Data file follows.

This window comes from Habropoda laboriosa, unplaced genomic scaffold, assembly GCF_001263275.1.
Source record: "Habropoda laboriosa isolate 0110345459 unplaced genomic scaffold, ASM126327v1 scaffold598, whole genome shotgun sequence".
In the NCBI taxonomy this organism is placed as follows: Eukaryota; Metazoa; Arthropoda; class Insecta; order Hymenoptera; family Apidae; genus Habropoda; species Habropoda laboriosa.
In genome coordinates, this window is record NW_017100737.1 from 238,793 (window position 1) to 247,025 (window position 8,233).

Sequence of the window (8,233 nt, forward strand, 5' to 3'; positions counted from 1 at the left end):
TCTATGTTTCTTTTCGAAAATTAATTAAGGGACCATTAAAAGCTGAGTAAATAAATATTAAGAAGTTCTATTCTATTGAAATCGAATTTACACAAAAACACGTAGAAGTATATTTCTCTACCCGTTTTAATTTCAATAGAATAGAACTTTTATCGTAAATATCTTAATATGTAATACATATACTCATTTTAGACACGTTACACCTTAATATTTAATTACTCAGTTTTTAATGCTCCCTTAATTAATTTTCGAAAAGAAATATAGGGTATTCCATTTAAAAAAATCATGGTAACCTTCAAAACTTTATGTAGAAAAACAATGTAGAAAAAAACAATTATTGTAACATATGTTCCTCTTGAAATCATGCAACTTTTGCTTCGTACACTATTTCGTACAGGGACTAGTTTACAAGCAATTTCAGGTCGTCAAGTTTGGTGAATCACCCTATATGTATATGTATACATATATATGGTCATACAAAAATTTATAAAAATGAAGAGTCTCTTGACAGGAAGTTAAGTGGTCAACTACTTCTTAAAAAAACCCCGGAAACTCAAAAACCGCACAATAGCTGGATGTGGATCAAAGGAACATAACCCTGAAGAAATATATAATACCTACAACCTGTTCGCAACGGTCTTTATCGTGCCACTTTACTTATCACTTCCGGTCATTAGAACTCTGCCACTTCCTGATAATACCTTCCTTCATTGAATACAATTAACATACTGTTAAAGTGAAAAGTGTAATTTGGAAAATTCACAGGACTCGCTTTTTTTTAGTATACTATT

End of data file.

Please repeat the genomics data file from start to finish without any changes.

This window comes from Habropoda laboriosa, unplaced genomic scaffold, assembly GCF_001263275.1.
Source record: "Habropoda laboriosa isolate 0110345459 unplaced genomic scaffold, ASM126327v1 scaffold598, whole genome shotgun sequence".
In the NCBI taxonomy this organism is placed as follows: Eukaryota; Metazoa; Arthropoda; class Insecta; order Hymenoptera; family Apidae; genus Habropoda; species Habropoda laboriosa.
In genome coordinates, this window is record NW_017100737.1 from 238,793 (window position 1) to 247,025 (window position 8,233).

Sequence of the window (8,233 nt, forward strand, 5' to 3'; positions counted from 1 at the left end):
TCTATGTTTCTTTTCGAAAATTAATTAAGGGACCATTAAAAGCTGAGTAAATAAATATTAAGAAGTTCTATTCTATTGAAATCGAATTTACACAAAAACACGTAGAAGTATATTTCTCTACCCGTTTTAATTTCAATAGAATAGAACTTTTATCGTAAATATCTTAATATGTAATACATATACTCATTTTAGACACGTTACACCTTAATATTTAATTACTCAGTTTTTAATGCTCCCTTAATTAATTTTCGAAAAGAAATATAGGGTATTCCATTTAAAAAAATCATGGTAACCTTCAAAACTTTATGTAGAAAAACAATGTAGAAAAAAACAATTATTGTAACATATGTTCCTCTTGAAATCATGCAACTTTTGCTTCGTACACTATTTCGTACAGGGACTAGTTTACAAGCAATTTCAGGTCGTCAAGTTTGGTGAATCACCCTATATGTATATGTATACATATATATGGTCATACAAAAATTTATAAAAATGAAGAGTCTCTTGACAGGAAGTTAAGTGGTCAACTACTTCTTAAAAAAACCCCGGAAACTCAAAAACCGCACAATAGCTGGATGTGGATCAAAGGAACATAACCCTGAAGAAATATATAATACCTACAACCTGTTCGCAACGGTCTTTATCGTGCCACTTTACTTATCACTTCCGGTCATTAGAACTCTGCCACTTCCTGATAATACCTTCCTTCATTGAATACAATTAACATACTGTTAAAGTGAAAAGTGTAATTTGGAAAATTCACAGGACTCGCTTTTTTTTAGTATACTATT